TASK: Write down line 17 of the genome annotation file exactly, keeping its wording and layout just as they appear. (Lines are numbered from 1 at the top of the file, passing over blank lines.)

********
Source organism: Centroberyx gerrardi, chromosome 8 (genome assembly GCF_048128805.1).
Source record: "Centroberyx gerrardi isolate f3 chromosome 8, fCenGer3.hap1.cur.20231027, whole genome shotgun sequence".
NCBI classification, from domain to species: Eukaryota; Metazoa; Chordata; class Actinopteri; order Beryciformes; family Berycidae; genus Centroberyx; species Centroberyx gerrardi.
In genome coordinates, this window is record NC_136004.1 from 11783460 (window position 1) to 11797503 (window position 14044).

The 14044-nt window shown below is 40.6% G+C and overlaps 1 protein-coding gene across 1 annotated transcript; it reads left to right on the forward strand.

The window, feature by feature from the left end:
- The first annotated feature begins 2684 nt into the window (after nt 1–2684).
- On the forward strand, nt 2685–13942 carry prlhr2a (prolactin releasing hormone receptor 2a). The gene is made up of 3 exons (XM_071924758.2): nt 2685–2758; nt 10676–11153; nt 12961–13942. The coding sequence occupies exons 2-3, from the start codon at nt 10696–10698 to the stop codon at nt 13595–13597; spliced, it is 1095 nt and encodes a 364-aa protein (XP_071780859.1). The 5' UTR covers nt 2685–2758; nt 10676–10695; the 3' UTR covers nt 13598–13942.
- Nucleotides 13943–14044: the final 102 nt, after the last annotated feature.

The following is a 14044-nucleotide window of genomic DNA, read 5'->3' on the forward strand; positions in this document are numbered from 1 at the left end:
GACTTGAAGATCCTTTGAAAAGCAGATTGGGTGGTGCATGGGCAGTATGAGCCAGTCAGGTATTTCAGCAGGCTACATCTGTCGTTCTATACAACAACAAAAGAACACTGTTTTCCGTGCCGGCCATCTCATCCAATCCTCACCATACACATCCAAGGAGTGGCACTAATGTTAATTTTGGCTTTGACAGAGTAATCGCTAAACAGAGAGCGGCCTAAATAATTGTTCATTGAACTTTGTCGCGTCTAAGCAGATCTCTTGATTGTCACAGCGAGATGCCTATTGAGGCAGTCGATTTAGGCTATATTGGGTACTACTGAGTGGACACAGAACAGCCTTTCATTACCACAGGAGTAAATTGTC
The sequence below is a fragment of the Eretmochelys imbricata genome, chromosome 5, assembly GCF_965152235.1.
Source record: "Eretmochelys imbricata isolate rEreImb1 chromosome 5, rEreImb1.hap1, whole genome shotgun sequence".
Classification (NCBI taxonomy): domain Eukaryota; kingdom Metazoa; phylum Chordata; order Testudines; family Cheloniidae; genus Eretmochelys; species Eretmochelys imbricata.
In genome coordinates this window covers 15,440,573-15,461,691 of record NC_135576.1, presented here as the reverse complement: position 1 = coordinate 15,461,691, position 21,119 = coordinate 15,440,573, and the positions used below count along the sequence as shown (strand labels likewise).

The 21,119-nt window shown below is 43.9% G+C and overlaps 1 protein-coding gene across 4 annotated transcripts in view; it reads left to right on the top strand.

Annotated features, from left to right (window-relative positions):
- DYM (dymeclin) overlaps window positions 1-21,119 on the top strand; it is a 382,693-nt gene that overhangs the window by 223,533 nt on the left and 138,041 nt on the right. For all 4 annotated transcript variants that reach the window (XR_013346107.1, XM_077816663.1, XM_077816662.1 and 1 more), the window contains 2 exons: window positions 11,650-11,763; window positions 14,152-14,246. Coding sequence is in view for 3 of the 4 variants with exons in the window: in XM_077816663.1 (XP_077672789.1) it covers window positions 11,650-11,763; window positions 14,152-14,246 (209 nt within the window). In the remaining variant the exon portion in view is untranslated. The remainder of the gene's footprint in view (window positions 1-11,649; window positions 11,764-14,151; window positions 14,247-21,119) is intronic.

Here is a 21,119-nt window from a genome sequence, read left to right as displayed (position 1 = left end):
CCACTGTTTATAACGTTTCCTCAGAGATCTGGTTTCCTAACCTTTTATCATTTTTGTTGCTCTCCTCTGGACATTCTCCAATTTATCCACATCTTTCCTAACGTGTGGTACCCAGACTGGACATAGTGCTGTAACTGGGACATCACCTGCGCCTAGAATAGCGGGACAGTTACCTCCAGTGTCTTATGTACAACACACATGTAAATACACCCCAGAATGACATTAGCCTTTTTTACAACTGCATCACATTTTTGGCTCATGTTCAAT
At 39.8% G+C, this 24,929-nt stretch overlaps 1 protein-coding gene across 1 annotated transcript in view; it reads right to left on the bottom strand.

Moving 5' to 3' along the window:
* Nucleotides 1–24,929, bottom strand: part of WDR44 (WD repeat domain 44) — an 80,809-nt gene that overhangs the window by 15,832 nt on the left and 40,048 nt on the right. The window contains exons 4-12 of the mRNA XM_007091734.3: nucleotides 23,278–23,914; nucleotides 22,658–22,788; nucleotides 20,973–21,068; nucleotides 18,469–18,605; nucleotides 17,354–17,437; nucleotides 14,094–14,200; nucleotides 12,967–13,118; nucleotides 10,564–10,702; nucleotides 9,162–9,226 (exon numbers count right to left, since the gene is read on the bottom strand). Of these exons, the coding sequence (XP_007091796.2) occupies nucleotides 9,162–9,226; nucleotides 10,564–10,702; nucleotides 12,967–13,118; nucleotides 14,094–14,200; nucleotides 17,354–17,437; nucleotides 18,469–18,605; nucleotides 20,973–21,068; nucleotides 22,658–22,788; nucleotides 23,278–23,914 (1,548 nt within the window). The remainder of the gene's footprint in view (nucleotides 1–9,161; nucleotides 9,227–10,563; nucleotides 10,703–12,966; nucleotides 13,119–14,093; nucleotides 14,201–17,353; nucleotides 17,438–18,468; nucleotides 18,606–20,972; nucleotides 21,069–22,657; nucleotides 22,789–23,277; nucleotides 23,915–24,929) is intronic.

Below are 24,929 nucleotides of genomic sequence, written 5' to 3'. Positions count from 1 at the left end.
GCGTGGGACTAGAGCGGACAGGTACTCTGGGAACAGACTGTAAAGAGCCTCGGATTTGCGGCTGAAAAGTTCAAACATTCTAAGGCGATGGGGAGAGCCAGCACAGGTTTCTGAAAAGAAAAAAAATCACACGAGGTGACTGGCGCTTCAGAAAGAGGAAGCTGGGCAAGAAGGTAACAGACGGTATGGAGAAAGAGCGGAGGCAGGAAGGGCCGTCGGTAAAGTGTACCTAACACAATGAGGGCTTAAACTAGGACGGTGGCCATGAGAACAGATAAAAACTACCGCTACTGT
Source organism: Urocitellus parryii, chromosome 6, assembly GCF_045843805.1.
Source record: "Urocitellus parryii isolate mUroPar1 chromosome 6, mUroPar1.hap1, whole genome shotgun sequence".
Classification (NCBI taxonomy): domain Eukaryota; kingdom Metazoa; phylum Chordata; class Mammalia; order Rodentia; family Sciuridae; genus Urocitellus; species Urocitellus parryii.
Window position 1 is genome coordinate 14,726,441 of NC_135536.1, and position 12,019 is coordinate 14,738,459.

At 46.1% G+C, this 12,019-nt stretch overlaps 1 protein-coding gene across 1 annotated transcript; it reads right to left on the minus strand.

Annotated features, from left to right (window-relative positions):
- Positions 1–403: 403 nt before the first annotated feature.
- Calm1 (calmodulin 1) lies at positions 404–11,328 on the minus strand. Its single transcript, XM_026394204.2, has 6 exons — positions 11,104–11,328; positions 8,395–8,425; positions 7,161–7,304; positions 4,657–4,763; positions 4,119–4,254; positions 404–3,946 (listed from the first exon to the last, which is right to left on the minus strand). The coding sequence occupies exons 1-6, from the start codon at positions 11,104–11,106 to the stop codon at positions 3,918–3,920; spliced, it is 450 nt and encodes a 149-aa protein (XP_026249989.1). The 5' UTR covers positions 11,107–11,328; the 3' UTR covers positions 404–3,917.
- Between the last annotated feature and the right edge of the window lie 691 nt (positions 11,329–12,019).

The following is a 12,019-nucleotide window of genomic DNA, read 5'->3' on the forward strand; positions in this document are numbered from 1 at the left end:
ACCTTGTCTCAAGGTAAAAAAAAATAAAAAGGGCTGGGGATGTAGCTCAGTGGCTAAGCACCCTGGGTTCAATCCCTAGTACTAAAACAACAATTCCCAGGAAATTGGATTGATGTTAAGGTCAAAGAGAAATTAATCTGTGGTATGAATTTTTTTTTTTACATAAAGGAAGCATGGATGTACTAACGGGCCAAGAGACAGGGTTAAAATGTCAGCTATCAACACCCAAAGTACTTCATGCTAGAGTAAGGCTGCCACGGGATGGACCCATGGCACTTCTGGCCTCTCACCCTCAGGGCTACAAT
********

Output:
Annotated features, from left to right (window-relative positions):